I read a post last month on Slow Muse that linked to a video of a TED talk by author Elizabeth Gilbert. I highly recommend it (and if you don’t know the TED talks, please browse among the many fascinating offerings, all under 20 minutes). Not only is Gilbert an engaging speaker, but she touches on a subject close to the heart of many artists, whether they think about it much or not: the nature of creation.

Gilbert’s main point is that we have been afflicted, since the Renaissance, with an individualistic conception of the “genius” of creativity, which replaced the Greek and Roman notion of “genius” as something of the place or subject—at any rate, outside the artist—that spoke through the artist. The modern idea lays a heavy psychological burden on the artist, who is deemed solely responsible for whatever art he or she produces, or fails to produce. Gilbert would like to rehabilitate the older view.

Though generally a skeptic in such things, I have sympathy for Gilbert’s position. Many, scientists as well as artists, have attested to the varied and mysterious apparent sources of what is felt as inspiration. I personally suspect that the presence we might call the Muse owes much to our own unconscious, workings unknown, but which must impinge on our actions and conscious thoughts. However, I won’t follow that line of argument here, because I think there’s an alternate understanding that goes beyond the individual.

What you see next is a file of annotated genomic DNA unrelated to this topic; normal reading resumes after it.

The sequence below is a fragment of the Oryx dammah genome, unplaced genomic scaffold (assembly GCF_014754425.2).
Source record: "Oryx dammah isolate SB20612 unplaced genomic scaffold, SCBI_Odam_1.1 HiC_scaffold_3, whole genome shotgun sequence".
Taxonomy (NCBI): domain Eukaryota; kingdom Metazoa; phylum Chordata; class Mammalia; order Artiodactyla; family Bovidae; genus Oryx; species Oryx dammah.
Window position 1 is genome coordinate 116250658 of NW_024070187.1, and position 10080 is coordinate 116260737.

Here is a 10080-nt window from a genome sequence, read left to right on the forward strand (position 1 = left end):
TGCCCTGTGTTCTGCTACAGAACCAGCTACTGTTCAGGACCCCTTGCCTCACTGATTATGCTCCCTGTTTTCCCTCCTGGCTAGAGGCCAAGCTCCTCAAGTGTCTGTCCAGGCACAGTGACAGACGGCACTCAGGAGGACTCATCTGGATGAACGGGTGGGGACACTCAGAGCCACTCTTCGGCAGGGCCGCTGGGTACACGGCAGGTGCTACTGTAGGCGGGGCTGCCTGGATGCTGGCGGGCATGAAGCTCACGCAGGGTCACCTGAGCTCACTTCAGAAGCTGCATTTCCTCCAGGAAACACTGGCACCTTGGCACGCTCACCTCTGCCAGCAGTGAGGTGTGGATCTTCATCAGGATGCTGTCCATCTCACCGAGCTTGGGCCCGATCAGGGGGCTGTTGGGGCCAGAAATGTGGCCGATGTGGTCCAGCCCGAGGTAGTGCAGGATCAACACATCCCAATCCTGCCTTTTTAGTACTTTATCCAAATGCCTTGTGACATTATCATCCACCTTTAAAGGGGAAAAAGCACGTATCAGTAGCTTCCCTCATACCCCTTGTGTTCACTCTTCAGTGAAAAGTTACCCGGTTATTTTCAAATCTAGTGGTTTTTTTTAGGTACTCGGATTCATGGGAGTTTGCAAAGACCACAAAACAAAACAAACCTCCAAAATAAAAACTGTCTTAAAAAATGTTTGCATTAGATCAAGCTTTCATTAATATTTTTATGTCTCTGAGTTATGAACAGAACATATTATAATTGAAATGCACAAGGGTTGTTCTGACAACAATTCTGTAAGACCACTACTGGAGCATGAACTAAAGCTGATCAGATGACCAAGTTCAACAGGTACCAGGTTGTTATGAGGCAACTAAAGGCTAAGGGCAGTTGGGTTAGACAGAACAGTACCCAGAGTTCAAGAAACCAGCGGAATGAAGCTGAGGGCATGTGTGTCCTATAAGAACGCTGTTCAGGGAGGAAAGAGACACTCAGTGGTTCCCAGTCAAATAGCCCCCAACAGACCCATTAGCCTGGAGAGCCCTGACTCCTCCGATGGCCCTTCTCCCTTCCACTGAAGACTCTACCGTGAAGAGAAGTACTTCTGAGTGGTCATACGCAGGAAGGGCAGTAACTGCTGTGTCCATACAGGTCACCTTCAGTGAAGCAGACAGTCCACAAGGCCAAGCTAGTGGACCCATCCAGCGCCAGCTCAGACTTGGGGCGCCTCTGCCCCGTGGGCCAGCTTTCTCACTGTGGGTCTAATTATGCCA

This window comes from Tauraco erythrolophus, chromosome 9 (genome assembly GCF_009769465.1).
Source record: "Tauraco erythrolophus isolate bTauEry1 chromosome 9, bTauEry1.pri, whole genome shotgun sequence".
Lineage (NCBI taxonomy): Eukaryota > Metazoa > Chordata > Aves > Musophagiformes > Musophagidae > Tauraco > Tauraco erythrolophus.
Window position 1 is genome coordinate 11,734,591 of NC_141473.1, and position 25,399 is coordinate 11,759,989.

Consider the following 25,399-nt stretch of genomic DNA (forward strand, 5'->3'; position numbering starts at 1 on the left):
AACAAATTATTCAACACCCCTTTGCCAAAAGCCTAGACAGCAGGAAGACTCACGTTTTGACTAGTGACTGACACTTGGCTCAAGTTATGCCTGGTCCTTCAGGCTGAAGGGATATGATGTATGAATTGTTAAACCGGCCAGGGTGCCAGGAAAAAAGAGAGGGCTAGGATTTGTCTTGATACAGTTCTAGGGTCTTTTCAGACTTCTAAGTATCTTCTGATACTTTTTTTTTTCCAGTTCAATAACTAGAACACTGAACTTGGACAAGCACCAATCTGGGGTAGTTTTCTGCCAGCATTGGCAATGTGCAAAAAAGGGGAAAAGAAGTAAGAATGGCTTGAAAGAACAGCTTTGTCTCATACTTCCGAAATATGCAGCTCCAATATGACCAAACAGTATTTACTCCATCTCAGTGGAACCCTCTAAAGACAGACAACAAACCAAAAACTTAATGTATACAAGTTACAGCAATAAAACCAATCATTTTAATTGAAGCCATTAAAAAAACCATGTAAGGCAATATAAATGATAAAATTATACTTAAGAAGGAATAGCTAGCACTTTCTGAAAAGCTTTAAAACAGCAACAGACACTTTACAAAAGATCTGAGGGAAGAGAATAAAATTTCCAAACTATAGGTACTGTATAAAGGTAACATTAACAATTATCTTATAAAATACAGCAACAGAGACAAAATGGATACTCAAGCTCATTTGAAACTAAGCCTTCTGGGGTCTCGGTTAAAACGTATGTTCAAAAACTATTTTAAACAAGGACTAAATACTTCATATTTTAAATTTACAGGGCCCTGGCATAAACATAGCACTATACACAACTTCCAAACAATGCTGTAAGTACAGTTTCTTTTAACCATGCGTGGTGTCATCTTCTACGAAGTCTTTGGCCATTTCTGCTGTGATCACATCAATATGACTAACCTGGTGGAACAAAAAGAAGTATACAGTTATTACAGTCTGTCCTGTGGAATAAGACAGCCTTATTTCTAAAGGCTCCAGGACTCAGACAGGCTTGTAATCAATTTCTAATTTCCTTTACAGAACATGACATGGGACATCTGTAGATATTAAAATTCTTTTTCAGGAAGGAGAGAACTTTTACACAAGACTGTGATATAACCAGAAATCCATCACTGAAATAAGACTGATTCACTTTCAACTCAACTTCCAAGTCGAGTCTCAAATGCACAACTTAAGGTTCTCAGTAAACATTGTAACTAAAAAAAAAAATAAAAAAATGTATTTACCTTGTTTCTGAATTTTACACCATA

I believe our cognition is not only embodied–intimately dependent on our physical selves–but in equal measure entangled with the world. Our minds develop in interaction with what’s out there; if the world were different, so would be our thinking, our very ways of thinking. To me this means that even the most conscious and intentional creation is actually a collaboration between the artist and the world as experienced by the artist. For example, on a superficial yet practical level, photographers know that the position of the sun, say, or the fleeting composition of a street scene, can make a great difference in a picture. Those who persevere, who are there and aware when the moment comes, deserve real credit. But full credit, when much remains out of their control? Other artists may be less dependent on detailed cooperation of the elements, yet a similar argument applies. That part we can’t take credit for: perhaps that is what we should call the Muse, the genius of that time and place.

When I’m out photographing, it’s not rare for me to get ideas of what to picture that I find exciting. Typically, I’m much less impressed on seeing the results later. Mostly what I think may be good turns out mediocre. On occasion, the perfunctory images are seen to have a spark after all.

What is your experience of inspiration, or lack of inspiration, and how do you account for it?